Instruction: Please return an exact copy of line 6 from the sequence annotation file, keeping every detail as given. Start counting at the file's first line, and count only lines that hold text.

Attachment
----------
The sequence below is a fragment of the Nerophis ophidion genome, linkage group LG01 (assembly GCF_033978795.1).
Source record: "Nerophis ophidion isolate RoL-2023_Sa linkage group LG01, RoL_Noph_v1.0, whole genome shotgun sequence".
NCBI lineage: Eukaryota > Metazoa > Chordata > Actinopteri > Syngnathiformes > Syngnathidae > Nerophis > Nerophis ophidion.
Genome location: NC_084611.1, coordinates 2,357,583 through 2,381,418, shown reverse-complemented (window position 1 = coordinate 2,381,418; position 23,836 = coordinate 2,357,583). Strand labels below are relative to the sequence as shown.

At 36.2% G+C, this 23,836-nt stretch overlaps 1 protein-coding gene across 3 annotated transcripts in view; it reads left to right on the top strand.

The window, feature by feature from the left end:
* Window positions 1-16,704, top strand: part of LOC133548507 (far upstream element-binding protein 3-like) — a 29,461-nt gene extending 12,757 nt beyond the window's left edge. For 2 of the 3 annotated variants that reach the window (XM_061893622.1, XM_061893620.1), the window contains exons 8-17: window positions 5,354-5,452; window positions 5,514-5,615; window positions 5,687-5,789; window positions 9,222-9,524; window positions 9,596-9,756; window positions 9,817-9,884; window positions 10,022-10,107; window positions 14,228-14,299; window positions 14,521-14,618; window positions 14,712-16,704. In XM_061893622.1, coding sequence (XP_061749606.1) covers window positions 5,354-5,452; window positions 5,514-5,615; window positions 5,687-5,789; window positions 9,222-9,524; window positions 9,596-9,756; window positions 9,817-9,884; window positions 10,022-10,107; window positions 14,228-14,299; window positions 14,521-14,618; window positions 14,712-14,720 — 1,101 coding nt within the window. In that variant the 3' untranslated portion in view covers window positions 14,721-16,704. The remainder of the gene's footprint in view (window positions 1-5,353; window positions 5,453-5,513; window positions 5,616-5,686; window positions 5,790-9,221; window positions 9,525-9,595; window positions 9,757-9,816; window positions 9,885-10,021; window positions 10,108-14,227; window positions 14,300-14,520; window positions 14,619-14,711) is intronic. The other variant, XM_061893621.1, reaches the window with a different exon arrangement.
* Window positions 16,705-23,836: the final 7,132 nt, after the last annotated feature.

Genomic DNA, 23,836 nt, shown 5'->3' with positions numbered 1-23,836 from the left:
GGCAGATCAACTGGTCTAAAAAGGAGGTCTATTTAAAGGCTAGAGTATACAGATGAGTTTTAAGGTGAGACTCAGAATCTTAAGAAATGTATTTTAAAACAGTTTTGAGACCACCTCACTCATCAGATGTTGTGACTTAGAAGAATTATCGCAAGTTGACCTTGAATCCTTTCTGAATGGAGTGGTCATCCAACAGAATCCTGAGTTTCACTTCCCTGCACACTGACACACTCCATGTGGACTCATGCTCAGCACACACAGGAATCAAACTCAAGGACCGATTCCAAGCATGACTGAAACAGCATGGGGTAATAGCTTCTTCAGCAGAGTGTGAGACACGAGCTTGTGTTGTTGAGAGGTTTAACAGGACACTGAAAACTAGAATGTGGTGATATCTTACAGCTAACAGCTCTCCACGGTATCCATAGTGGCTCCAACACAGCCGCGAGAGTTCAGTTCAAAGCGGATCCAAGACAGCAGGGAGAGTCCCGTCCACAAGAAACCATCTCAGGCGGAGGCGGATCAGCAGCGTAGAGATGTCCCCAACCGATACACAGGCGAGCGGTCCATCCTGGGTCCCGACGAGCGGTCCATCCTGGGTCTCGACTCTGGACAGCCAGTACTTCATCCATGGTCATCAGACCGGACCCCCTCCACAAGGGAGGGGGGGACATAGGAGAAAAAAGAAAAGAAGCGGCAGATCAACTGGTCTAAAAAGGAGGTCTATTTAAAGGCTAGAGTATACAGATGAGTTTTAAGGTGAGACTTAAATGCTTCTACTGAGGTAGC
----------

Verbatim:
The window, feature by feature from the left end: